Lack of Association Between Intraoperative Handoff of Care and Postoperative Complications

A Retrospective Observational Study

Vikas N. O'Reilly-Shah; Victoria G. Melanson; Cinnamon L. Sullivan; Craig S. Jabaley; Grant C. Lynde

Disclosures

BMC Anesthesiol. 2019;19(182) 

In This Article

Conclusions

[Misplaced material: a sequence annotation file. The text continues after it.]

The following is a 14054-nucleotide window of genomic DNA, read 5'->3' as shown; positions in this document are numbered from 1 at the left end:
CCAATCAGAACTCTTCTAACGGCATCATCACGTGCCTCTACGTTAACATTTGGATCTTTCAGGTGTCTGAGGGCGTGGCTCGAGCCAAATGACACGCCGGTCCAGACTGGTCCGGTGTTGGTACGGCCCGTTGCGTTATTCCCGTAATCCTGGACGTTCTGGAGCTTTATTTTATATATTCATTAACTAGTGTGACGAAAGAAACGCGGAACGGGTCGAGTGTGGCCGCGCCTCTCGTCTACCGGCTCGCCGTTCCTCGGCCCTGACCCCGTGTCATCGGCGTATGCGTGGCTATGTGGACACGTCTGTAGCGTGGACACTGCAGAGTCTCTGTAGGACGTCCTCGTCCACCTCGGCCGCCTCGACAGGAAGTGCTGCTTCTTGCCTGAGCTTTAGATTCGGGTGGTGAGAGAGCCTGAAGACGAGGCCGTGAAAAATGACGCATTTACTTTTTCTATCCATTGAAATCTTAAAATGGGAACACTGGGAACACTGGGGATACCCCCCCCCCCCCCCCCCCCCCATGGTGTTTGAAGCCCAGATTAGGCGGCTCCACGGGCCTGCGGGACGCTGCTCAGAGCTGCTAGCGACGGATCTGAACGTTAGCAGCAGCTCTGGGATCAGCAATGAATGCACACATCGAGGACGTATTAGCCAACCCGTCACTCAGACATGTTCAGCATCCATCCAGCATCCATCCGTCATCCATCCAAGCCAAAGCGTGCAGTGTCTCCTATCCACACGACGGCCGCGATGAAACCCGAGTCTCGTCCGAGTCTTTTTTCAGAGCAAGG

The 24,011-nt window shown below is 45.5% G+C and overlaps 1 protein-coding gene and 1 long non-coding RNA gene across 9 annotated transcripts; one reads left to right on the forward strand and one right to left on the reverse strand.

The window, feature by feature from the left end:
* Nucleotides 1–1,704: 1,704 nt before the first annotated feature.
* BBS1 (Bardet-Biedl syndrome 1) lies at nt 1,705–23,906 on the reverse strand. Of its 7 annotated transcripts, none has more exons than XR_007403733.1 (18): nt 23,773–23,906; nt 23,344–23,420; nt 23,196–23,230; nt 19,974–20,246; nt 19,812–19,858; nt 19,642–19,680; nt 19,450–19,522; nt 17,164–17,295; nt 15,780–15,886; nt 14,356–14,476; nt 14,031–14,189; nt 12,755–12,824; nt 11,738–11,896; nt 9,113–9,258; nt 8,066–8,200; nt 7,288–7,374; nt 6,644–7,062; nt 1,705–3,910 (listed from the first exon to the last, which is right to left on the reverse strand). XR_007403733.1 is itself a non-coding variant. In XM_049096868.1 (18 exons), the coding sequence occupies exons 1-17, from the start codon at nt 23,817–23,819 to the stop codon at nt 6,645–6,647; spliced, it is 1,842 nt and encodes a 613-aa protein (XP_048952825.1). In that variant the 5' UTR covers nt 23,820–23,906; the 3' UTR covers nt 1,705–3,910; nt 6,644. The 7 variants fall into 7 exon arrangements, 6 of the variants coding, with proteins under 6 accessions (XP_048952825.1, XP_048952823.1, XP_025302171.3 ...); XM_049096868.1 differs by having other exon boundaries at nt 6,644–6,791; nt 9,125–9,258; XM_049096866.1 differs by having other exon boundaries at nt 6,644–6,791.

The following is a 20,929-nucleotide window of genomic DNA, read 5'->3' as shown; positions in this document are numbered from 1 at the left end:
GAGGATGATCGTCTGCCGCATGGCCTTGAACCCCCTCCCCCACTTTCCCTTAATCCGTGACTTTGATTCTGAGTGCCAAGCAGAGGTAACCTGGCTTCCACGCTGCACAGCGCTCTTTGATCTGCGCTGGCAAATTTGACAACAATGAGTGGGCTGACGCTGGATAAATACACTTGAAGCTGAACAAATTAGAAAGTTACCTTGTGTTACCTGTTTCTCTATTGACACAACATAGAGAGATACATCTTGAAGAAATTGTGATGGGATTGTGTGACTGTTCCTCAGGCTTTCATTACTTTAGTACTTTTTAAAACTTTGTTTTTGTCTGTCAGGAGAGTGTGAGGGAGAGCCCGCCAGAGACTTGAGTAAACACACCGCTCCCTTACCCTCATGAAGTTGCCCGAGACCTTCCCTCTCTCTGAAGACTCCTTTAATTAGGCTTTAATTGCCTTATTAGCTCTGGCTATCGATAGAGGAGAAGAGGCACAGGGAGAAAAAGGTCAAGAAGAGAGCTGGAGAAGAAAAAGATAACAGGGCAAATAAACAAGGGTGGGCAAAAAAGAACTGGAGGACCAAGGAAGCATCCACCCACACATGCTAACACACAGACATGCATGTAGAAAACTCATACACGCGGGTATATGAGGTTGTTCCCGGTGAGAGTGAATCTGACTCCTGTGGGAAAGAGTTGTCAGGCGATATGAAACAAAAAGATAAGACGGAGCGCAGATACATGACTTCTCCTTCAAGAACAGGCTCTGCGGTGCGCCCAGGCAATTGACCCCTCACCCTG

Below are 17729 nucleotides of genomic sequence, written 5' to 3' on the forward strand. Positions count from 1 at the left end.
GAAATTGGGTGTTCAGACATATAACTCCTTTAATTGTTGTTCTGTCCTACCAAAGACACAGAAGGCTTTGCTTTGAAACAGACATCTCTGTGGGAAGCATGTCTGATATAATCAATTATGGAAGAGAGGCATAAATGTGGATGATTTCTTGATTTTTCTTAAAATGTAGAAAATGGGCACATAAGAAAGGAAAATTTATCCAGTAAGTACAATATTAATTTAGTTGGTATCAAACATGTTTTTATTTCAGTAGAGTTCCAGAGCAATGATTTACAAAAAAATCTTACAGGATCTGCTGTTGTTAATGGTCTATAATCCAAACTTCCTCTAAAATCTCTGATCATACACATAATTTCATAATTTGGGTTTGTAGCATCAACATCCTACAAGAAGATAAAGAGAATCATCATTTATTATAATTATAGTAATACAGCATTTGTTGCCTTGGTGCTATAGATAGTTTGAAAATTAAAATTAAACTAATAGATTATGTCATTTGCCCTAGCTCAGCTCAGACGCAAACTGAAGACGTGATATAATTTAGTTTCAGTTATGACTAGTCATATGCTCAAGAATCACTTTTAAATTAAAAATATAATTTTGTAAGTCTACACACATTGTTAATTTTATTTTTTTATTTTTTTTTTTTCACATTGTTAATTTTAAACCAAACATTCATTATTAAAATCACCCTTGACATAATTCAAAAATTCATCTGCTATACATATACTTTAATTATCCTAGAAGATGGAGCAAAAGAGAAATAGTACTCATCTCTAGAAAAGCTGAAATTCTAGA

Transitions of intraoperative anesthetic care are common, and controversy is likely to persist regarding their impact on clinical outcomes of interest. The balance between their potential to either introduce or mitigate harm may be heavily influenced by numerous elements of local practice that are difficult to quantify. Prior investigations suggest that intraoperative handoffs are associated with a sequential, nonzero risk for unintentional harm. However, the magnitude of these effect estimates has been variable. We posit that one significant source of variability in the literature is the accounting for confounders. Our investigation builds on prior work by examining the local impact of handoffs within the context of our care team model, conduct of care transitions, and approach to perioperative care. Additional work is needed to delineate how practice patterns or other factors, such as the use of structured communication tools, influence the impact of intraoperative anesthetic handoffs on postoperative outcomes.

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